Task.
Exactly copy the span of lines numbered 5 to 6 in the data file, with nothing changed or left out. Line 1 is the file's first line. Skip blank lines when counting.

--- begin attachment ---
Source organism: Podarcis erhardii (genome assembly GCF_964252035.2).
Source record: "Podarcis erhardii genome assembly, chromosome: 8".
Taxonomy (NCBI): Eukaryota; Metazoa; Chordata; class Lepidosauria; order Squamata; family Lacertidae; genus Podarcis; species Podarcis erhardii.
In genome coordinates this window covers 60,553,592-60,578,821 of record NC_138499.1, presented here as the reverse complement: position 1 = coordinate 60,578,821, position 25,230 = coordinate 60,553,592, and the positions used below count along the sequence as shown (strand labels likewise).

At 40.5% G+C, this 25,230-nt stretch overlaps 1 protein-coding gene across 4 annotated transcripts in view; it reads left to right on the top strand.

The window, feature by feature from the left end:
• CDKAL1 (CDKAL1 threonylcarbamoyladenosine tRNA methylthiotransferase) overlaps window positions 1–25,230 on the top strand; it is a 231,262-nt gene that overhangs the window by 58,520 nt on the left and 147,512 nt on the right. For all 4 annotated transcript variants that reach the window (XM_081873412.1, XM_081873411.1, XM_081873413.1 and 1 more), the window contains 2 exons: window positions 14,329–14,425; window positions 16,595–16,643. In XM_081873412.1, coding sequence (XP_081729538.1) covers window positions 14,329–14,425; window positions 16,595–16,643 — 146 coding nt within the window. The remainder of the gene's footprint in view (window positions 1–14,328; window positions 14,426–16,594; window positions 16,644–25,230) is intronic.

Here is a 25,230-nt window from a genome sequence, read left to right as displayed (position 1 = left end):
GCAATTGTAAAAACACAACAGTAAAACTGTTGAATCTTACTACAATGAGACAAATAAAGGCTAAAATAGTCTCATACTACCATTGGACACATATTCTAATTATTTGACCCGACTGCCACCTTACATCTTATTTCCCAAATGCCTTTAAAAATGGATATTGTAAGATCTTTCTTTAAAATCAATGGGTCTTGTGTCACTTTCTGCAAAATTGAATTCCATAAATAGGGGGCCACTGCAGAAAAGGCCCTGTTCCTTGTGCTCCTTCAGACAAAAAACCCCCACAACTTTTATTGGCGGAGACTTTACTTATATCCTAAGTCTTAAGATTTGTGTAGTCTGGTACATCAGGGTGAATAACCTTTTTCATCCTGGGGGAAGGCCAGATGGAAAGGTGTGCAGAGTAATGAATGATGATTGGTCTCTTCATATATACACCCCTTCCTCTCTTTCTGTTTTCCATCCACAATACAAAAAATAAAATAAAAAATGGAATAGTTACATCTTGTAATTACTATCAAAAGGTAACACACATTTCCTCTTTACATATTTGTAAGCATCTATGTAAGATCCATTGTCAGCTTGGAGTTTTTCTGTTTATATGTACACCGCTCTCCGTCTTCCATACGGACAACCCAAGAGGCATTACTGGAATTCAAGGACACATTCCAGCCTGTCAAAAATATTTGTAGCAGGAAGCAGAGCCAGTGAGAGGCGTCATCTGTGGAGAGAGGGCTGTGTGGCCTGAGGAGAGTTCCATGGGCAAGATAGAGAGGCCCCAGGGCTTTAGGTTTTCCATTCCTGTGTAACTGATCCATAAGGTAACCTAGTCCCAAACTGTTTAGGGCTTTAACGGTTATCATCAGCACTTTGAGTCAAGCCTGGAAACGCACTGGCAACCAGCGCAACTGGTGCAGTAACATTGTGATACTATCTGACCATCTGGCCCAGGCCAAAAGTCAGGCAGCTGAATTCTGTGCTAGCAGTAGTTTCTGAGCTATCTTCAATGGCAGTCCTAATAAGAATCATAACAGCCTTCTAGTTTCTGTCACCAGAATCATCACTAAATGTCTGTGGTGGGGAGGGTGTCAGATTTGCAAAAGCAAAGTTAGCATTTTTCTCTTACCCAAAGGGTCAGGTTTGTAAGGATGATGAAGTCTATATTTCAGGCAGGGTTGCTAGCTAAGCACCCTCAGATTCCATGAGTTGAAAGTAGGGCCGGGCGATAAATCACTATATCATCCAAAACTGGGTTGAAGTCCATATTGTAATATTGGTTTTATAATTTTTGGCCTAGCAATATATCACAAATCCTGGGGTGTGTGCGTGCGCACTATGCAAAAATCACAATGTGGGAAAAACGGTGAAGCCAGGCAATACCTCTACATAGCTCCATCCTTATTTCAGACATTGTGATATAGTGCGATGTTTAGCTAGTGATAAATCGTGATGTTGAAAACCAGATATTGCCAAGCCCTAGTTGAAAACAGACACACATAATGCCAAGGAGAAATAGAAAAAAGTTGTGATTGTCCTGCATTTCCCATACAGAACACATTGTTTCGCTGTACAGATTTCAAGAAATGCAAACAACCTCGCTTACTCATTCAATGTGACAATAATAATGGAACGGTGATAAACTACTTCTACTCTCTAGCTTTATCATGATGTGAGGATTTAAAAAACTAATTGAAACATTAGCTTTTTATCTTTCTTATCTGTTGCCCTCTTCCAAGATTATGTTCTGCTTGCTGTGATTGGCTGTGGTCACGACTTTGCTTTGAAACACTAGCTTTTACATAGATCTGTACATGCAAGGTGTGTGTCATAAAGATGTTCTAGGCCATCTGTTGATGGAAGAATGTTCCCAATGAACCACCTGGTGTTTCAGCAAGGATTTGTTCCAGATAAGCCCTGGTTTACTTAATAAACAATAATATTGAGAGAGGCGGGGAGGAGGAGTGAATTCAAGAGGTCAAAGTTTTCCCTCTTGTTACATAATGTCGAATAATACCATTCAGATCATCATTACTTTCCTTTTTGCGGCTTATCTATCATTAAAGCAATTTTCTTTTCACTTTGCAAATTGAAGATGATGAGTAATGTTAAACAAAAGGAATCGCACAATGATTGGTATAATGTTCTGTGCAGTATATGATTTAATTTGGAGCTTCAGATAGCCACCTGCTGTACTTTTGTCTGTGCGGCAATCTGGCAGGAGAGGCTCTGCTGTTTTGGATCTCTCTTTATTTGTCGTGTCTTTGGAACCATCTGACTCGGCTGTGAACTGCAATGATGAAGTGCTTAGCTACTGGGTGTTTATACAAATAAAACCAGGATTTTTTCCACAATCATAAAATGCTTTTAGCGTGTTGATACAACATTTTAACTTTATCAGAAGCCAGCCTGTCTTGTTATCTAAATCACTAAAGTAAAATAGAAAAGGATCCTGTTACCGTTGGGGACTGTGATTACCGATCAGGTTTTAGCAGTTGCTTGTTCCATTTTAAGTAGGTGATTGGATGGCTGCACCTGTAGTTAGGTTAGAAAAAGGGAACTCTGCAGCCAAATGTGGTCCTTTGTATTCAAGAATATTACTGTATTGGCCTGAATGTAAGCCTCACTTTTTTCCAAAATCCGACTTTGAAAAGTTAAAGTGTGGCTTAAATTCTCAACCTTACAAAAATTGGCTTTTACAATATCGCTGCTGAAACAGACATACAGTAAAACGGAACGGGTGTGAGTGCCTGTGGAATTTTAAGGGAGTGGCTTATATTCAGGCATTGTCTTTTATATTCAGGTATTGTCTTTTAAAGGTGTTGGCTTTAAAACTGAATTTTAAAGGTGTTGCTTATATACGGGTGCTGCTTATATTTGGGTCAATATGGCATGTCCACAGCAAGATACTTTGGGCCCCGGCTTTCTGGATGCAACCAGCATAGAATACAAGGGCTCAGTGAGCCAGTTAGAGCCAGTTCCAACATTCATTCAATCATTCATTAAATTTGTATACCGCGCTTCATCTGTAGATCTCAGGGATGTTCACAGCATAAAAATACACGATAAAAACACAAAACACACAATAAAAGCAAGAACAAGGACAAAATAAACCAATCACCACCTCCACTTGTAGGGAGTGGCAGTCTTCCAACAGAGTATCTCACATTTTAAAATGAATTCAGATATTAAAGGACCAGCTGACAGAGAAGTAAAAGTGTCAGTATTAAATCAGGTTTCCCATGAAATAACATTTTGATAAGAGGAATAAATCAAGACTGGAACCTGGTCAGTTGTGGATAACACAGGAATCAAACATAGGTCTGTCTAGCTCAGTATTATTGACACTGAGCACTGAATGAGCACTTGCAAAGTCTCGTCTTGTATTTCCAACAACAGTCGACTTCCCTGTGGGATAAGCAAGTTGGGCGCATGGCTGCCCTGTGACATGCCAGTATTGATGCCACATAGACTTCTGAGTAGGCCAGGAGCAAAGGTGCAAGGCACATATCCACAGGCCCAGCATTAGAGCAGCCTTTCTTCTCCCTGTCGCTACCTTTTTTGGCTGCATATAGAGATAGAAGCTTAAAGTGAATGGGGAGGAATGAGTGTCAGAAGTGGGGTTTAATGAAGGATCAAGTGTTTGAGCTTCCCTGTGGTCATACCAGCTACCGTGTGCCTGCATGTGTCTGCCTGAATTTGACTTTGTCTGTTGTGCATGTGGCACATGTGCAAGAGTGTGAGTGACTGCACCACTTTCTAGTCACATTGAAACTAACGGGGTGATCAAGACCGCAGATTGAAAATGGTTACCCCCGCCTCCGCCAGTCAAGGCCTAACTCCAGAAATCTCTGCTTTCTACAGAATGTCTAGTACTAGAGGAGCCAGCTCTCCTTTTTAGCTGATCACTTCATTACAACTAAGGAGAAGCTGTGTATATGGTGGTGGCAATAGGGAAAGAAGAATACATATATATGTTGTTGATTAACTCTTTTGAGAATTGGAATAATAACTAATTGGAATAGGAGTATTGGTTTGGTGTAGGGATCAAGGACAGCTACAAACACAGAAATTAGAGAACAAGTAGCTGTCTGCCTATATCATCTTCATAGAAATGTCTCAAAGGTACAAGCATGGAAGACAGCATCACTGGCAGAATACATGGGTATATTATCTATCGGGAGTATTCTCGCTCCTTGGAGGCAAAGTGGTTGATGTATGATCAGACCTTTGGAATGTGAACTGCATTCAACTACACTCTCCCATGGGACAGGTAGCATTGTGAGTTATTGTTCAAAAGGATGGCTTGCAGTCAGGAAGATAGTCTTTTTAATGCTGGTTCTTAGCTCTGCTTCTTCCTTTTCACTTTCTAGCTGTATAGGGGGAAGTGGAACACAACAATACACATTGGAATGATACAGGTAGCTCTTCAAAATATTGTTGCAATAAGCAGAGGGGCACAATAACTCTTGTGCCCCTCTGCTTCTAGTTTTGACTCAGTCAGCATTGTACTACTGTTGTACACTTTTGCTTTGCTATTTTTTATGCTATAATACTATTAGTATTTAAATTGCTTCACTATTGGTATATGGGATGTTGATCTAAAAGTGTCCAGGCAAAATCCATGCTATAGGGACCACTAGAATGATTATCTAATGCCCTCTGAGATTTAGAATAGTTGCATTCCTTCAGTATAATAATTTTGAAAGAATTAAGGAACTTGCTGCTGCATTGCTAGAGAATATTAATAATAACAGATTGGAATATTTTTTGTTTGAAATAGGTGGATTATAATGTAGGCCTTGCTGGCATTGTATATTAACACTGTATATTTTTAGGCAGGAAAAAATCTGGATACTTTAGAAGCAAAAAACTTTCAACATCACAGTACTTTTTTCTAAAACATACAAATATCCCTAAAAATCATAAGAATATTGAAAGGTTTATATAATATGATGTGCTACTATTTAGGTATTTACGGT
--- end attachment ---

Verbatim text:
At 40.5% G+C, this 25,230-nt stretch overlaps 1 protein-coding gene across 4 annotated transcripts in view; it reads left to right on the top strand.

The window, feature by feature from the left end: